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- Graduate School of Public and International Affairs
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When should an aging oil and gas well be decommissioned?
Students at the University of Pittsburgh Graduate School of Public and International Affairs (GSPIA) recently assisted the Pennsylvania Department of Environmental Protection (DEP) with research on the economics and policy challenges of closing aging oil and gas wells in the state. The team presented their findings to the DEP Bureau of Oil and Gas Planning and Program Management and then to the governor’s office before releasing the report.
The collaboration began when GSPIA Associate Professor Jeremy Weber approached the DEP’s Seth Pelepko, director of the bureau and environmental program manager for its division of well plugging and subsurface activities, about working with his capstone class on topics that the office was grappling with. Pelepko and his team were eager to collaborate with Weber’s class to better understand ways to improve governance of low-producing oil or gas wells.
State law requires that well operators fill wells and restore the surrounding area when a well has reached the end of its economically useful life. It is often unclear, however, when a well has reached its end, and operators often have economic incentives to postpone cleanup as long as possible.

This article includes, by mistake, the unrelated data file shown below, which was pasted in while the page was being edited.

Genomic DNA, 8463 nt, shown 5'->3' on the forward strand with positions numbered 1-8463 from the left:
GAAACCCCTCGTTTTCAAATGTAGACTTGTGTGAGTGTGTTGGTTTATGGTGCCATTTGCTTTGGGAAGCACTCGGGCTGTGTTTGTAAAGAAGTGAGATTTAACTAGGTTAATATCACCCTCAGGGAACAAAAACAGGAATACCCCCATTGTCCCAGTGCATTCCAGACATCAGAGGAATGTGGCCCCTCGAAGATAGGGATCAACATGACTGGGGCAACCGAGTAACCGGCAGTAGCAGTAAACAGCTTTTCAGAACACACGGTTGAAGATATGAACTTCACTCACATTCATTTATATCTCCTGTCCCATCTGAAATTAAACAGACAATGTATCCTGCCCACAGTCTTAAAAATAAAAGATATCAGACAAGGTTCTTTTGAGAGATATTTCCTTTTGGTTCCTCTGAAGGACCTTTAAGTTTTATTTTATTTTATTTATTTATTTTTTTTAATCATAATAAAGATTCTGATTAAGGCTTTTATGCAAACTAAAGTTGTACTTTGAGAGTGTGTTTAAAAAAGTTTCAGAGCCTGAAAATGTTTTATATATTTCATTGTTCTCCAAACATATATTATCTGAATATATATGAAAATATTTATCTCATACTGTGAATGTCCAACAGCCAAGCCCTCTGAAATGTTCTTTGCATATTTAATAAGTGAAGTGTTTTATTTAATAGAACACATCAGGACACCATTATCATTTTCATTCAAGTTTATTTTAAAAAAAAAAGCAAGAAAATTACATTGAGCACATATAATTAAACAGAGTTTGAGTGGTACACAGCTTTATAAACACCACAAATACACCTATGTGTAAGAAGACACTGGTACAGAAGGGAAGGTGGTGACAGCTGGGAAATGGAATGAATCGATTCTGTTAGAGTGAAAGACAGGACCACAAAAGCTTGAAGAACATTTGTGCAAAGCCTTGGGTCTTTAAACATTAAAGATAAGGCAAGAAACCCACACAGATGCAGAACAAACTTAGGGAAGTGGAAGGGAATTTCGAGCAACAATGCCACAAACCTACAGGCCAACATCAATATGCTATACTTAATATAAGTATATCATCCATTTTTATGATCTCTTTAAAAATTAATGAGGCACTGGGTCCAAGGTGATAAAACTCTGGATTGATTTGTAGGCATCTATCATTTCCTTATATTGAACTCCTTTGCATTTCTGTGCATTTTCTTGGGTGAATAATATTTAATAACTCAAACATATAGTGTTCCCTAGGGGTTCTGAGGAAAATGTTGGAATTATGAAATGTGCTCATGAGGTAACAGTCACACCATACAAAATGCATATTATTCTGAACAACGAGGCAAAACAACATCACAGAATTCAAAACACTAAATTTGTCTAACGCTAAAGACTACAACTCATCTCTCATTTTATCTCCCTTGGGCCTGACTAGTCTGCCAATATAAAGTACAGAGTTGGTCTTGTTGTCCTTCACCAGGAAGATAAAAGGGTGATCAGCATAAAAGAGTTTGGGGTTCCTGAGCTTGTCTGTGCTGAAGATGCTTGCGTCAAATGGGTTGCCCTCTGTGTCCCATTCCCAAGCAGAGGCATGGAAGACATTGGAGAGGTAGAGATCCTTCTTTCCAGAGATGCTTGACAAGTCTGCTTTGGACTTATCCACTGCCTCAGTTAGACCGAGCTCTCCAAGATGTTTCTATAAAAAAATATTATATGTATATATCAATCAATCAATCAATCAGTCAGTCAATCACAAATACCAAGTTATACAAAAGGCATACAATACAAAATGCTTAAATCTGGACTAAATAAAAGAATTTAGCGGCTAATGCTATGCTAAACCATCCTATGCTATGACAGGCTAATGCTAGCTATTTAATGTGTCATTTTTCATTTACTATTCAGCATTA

Using economic theory and data from a large private well operator, Weber’s team estimated a production threshold below which a gas well is highly likely to be uneconomical. They also provided a review of the regulations that other states and the federal government apply to low-producing wells — a comparison that allowed the DEP to put its regulations into a broader perspective.
“Managing gas wells in Pennsylvania as they near the end of their production life is a critical component of DEP’s regulatory program. The GSPIA capstone project positions the agency to understand better than ever before what constitutes economic production,” Pelepko said. “This kind of information is pivotal for ensuring that responsible operators decommission their wells along an appropriate timeline, thus preventing future growth of DEP’s unfunded plugging liability.”
The GSPIA students also benefitted from the collaboration. Will Fitzgerald, whose research focuses on energy and environment, participated in the course and called it a welcomed pedagogical anomaly.
“The capstone course was a collaborative investigation that required constant questioning, reformulation and critical thinking,” he said. “Through it, I learned how research proceeds as a trail of questions one follows and grew in my ability to pause and recognize when an issue needs to be reexamined, a question needs reframing or the trail has gone cold.”
Weber said he learned a lot too, “I enjoy lecturing, but it is even better to work with students as a team striving toward the common goal of clarifying issues and options for a decision maker. The capstone was a win for everyone involved.”
— Katie Weidenboerner Deppen